Politicians’ attack ads waiver

It’s election season, so if you’ve looked at a TV for longer than 30 seconds, you’ve seen at least one political attack commercial. Those are the ones created by campaigns to skewer an opponent’s policies, character or existence in general. Commercials that focus on the positive aspects of the candidate making them aren’t interesting enough. We love conflict. If you think I’m going to go on and on about how these commercials go too far and ruin political discourse, you’re wrong. Personally, I don’t think they go far enough.

In life, I’ve always liked the philosophy of "go big or go home." That philosophy should apply to every aspect of our culture, especially political attack ads. These ads just don’t have enough punch. Attack ads need to be the most devastating character assassinations possible. Their goal should be to destroy the will of the candidates they attack.

The key to increasing the damage these ads do to an opponent is something any true politician will have no trouble doing: stop telling the truth. If you can’t find dirt on your opponents, just make some up. Accuse them of crimes, illicit affairs, tax dodging, etc. These allegations will be on TV, and since everything on TV is 100 percent true, I don’t see a problem with this strategy.

I know that this strategy violates every libel and slander law available. But I don’t think politicians should worry about that. Being sued for lying about an opponent builds character. People love outlaws. One of the reasons Johnny Cash became famous at the beginning of his career was because people really thought he went to jail. Won’t people think the same way about politicians? I think they will, so this is a foolproof strategy.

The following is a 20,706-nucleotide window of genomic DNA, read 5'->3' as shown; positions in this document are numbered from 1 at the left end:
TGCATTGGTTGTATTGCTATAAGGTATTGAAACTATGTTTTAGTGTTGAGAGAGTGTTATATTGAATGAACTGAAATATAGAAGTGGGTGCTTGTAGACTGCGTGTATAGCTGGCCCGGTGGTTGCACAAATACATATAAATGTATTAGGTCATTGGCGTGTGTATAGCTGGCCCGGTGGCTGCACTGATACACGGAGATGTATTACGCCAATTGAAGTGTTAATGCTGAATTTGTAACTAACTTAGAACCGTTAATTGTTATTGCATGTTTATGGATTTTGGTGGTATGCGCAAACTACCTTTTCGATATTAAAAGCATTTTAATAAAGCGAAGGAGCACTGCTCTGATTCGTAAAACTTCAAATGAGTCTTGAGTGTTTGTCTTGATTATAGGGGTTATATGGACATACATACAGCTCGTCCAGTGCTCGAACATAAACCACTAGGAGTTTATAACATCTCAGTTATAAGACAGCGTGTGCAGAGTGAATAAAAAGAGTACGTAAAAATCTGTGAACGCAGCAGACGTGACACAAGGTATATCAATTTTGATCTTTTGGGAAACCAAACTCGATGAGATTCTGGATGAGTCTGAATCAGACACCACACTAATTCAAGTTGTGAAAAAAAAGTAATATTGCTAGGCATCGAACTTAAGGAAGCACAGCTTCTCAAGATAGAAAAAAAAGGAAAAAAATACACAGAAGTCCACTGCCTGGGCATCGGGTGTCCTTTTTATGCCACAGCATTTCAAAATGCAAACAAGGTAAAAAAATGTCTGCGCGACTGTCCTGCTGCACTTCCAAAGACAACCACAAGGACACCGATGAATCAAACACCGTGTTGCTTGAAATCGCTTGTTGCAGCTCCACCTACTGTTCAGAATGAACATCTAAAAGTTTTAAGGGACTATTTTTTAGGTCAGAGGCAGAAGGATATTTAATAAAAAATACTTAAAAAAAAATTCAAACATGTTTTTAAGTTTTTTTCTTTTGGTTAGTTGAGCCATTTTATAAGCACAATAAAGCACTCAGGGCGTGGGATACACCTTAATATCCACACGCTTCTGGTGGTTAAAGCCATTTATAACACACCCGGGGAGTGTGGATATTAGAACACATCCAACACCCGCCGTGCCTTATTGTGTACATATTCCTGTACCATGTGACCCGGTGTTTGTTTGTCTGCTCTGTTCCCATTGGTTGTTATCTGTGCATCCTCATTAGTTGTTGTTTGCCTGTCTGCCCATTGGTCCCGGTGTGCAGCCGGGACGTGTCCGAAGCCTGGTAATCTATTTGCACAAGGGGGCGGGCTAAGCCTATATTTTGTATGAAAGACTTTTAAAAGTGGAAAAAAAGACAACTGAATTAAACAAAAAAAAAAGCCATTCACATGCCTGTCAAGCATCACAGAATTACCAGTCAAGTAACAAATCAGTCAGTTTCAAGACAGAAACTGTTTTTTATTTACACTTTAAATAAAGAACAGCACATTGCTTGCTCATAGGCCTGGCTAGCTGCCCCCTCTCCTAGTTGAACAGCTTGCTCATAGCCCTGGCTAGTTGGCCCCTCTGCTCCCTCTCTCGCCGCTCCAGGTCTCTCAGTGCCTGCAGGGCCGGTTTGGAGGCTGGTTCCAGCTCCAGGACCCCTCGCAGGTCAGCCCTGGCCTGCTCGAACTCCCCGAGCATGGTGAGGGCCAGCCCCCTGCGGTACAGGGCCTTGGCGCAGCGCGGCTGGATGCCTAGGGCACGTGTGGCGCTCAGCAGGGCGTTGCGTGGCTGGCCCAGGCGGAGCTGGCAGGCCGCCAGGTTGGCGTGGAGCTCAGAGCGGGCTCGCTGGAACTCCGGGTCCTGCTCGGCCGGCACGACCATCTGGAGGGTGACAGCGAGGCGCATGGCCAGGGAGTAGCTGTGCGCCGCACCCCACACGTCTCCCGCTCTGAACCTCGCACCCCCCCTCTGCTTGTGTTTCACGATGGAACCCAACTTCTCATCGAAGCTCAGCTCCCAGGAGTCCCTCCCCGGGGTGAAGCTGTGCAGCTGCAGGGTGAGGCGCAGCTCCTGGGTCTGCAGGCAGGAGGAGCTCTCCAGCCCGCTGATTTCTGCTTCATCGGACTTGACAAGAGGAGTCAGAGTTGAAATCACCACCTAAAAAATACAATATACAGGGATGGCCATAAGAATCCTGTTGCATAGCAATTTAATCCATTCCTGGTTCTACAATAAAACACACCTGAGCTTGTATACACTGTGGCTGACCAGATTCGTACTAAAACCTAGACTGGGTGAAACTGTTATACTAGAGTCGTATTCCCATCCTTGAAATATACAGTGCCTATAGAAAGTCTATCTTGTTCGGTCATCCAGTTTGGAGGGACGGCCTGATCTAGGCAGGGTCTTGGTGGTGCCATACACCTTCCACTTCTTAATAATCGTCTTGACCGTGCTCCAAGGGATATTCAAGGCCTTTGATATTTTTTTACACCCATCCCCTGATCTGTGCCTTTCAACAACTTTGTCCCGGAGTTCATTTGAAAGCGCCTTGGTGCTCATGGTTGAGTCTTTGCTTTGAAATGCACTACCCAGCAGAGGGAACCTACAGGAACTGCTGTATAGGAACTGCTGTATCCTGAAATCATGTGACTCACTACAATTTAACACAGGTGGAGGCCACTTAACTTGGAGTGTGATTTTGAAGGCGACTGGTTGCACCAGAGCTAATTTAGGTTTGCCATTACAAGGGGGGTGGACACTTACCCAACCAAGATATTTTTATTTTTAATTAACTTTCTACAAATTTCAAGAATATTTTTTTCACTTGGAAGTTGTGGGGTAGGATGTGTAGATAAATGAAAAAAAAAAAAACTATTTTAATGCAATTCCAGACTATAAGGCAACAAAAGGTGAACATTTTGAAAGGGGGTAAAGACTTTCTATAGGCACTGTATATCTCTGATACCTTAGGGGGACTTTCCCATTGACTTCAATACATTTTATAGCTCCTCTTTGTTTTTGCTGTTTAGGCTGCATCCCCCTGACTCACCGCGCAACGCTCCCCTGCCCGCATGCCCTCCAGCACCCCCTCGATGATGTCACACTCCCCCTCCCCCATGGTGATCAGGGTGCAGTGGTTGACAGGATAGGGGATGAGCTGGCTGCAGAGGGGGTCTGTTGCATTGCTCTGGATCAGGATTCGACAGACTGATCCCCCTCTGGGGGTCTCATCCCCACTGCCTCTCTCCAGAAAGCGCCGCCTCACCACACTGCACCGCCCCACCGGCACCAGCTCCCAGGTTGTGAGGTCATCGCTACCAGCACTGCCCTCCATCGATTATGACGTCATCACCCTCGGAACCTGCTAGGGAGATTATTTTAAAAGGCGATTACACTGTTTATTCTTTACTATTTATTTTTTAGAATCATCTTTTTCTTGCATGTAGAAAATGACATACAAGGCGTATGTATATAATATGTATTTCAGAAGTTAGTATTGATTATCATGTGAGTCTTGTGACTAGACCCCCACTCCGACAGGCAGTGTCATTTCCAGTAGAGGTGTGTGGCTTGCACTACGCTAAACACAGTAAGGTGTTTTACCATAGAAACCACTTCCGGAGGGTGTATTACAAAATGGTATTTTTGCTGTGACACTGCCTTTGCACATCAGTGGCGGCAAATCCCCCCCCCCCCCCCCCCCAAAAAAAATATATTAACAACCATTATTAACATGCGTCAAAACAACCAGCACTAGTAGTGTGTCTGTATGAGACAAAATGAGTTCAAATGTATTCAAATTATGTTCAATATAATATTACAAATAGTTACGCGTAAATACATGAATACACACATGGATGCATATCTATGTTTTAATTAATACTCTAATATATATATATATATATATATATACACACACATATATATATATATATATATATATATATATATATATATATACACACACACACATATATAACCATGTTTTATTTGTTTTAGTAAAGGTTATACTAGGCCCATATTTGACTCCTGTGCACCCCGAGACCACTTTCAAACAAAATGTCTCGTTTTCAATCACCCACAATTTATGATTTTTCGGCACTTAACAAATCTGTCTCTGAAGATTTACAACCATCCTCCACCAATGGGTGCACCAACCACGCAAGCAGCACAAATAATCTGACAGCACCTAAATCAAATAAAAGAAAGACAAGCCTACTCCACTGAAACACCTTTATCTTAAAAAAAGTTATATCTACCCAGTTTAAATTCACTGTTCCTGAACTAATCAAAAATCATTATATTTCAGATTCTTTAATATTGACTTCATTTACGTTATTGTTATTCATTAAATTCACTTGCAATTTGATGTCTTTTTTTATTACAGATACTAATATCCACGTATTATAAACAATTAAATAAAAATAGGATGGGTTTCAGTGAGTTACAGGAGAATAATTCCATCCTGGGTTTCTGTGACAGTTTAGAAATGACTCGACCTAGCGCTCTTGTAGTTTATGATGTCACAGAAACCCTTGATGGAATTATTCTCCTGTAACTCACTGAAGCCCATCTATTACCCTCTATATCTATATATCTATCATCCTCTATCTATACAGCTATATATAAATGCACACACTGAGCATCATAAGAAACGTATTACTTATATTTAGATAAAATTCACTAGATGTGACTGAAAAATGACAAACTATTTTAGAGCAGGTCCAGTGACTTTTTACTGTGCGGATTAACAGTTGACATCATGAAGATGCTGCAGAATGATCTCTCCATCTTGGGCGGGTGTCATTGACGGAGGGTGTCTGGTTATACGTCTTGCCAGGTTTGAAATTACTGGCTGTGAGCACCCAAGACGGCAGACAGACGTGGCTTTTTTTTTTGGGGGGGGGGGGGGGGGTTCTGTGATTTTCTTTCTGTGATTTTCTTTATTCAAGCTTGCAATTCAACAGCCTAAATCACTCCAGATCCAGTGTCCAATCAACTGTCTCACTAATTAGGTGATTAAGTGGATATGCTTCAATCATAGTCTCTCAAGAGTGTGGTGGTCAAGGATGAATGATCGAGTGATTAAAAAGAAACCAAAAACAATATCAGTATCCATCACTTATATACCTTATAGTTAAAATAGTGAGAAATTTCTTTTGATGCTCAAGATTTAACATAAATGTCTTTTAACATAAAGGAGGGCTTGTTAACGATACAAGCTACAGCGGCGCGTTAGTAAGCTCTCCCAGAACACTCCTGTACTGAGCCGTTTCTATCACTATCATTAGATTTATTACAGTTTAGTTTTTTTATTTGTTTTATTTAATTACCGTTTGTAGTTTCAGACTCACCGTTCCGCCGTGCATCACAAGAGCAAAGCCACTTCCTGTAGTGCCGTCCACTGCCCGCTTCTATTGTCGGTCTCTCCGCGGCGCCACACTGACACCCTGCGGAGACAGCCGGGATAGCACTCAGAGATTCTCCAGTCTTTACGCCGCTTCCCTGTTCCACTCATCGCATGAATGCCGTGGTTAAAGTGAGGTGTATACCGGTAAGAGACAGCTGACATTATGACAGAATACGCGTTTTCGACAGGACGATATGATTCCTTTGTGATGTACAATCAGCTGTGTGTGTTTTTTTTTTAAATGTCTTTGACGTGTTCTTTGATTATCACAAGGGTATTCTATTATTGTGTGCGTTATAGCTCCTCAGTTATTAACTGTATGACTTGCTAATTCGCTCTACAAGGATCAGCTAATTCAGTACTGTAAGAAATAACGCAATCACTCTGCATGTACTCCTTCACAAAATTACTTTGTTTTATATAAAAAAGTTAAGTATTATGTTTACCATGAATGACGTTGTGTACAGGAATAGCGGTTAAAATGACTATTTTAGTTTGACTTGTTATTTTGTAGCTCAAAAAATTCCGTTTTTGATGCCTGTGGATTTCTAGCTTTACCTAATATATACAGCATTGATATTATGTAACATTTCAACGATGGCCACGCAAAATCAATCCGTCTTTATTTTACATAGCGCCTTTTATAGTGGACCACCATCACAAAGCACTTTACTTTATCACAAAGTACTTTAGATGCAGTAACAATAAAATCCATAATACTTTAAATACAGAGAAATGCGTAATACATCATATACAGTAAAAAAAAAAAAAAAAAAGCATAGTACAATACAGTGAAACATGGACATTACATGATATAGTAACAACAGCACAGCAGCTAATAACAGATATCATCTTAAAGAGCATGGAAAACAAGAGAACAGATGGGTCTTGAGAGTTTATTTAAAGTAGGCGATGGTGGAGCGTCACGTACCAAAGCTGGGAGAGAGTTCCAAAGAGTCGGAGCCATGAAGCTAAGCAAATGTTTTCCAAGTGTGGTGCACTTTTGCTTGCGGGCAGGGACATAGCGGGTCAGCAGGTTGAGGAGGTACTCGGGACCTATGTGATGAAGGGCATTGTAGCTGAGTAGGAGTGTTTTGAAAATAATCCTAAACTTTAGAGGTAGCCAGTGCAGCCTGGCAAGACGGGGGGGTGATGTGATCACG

The "go big or go home" strategy should work in another way: disproving any false allegations from an opponent. For example, Christine O’Donnell, the Republican candidate for senator in Delaware, faced controversy when a clip from Bill Maher’s old show "Politically Incorrect" showed her talking about how she dabbled in witchcraft when she was in high school. She released a commercial last week assuring voters that she was, in fact, not a witch.

That’s all fine and good, but the commercial didn’t go far enough. I’m still not convinced that O’Donnell isn’t a witch. If she wants to prove that she is in fact a pure Christian, she needs to step up her game. She should do an on-air Bible reading, or douse herself with holy water to prove that she won’t melt. You can’t give someone a Senate seat if they don’t have any accountability.

But, if for some strange reason a candidate decides to stress the positive aspects of their campaign, they really should give it everything they have.

Don’t just list your policy beliefs and all the important bills you voted for or against. Make yourself look like the greatest candidate in history. There should be a lot of colors and graphics in these commercials. Run through a golden field with hundreds of adoring children if you have to. Make yourself look like a God amongst men.

These are just a few ways we can fix campaign commercials. I’m tired of all the weak and timid strategies candidates use. Politicians need to be more assertive in their campaigns. If these methods are unethical, immoral or illegal, then so be it. It’s a change that has to be made. If a politician uses the "go big or go home" technique in commercials, there’s not telling how high one’s political star could rise. Anyone who stands in the way is un-American.

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